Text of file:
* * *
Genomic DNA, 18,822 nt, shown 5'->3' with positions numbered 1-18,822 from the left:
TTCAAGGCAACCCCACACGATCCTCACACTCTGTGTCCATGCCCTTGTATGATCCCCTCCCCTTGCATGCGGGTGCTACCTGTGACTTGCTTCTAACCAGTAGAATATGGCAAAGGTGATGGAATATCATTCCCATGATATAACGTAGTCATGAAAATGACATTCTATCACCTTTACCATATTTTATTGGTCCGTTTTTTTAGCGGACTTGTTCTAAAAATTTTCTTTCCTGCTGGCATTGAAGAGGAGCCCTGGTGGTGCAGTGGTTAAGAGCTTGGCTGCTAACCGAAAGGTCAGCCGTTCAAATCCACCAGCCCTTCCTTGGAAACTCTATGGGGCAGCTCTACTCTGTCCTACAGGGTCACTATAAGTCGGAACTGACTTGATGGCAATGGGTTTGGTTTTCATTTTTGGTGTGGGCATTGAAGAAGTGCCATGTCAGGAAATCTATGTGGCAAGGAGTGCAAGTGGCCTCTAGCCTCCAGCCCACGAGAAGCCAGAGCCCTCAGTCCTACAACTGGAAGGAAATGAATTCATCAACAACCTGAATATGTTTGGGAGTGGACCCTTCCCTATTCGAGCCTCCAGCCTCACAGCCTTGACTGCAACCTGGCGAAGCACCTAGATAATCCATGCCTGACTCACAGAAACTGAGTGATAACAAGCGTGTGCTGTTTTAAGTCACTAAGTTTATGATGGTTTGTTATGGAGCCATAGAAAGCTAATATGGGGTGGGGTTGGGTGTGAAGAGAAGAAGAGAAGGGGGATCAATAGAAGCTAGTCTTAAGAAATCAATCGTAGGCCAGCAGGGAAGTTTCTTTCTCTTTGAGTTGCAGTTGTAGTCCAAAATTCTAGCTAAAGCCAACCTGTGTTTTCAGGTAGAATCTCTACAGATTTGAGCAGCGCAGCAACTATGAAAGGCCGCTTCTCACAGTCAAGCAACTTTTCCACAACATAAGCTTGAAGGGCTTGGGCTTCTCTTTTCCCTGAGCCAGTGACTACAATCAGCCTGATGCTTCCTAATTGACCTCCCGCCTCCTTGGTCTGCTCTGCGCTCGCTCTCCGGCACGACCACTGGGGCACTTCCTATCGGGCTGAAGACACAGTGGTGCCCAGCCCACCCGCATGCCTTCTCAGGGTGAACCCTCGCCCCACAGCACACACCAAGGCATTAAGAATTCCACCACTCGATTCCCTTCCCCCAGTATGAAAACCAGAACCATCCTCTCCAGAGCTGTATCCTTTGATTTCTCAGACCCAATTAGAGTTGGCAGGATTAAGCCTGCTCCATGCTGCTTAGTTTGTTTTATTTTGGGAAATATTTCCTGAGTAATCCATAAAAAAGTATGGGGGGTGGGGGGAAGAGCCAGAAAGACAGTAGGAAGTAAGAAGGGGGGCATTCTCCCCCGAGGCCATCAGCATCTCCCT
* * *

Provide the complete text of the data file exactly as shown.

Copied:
Genomic DNA, 18,822 nt, shown 5'->3' with positions numbered 1-18,822 from the left:
TTCAAGGCAACCCCACACGATCCTCACACTCTGTGTCCATGCCCTTGTATGATCCCCTCCCCTTGCATGCGGGTGCTACCTGTGACTTGCTTCTAACCAGTAGAATATGGCAAAGGTGATGGAATATCATTCCCATGATATAACGTAGTCATGAAAATGACATTCTATCACCTTTACCATATTTTATTGGTCCGTTTTTTTAGCGGACTTGTTCTAAAAATTTTCTTTCCTGCTGGCATTGAAGAGGAGCCCTGGTGGTGCAGTGGTTAAGAGCTTGGCTGCTAACCGAAAGGTCAGCCGTTCAAATCCACCAGCCCTTCCTTGGAAACTCTATGGGGCAGCTCTACTCTGTCCTACAGGGTCACTATAAGTCGGAACTGACTTGATGGCAATGGGTTTGGTTTTCATTTTTGGTGTGGGCATTGAAGAAGTGCCATGTCAGGAAATCTATGTGGCAAGGAGTGCAAGTGGCCTCTAGCCTCCAGCCCACGAGAAGCCAGAGCCCTCAGTCCTACAACTGGAAGGAAATGAATTCATCAACAACCTGAATATGTTTGGGAGTGGACCCTTCCCTATTCGAGCCTCCAGCCTCACAGCCTTGACTGCAACCTGGCGAAGCACCTAGATAATCCATGCCTGACTCACAGAAACTGAGTGATAACAAGCGTGTGCTGTTTTAAGTCACTAAGTTTATGATGGTTTGTTATGGAGCCATAGAAAGCTAATATGGGGTGGGGTTGGGTGTGAAGAGAAGAAGAGAAGGGGGATCAATAGAAGCTAGTCTTAAGAAATCAATCGTAGGCCAGCAGGGAAGTTTCTTTCTCTTTGAGTTGCAGTTGTAGTCCAAAATTCTAGCTAAAGCCAACCTGTGTTTTCAGGTAGAATCTCTACAGATTTGAGCAGCGCAGCAACTATGAAAGGCCGCTTCTCACAGTCAAGCAACTTTTCCACAACATAAGCTTGAAGGGCTTGGGCTTCTCTTTTCCCTGAGCCAGTGACTACAATCAGCCTGATGCTTCCTAATTGACCTCCCGCCTCCTTGGTCTGCTCTGCGCTCGCTCTCCGGCACGACCACTGGGGCACTTCCTATCGGGCTGAAGACACAGTGGTGCCCAGCCCACCCGCATGCCTTCTCAGGGTGAACCCTCGCCCCACAGCACACACCAAGGCATTAAGAATTCCACCACTCGATTCCCTTCCCCCAGTATGAAAACCAGAACCATCCTCTCCAGAGCTGTATCCTTTGATTTCTCAGACCCAATTAGAGTTGGCAGGATTAAGCCTGCTCCATGCTGCTTAGTTTGTTTTATTTTGGGAAATATTTCCTGAGTAATCCATAAAAAAGTATGGGGGGTGGGGGGAAGAGCCAGAAAGACAGTAGGAAGTAAGAAGGGGGGCATTCTCCCCCGAGGCCATCAGCATCTCCCT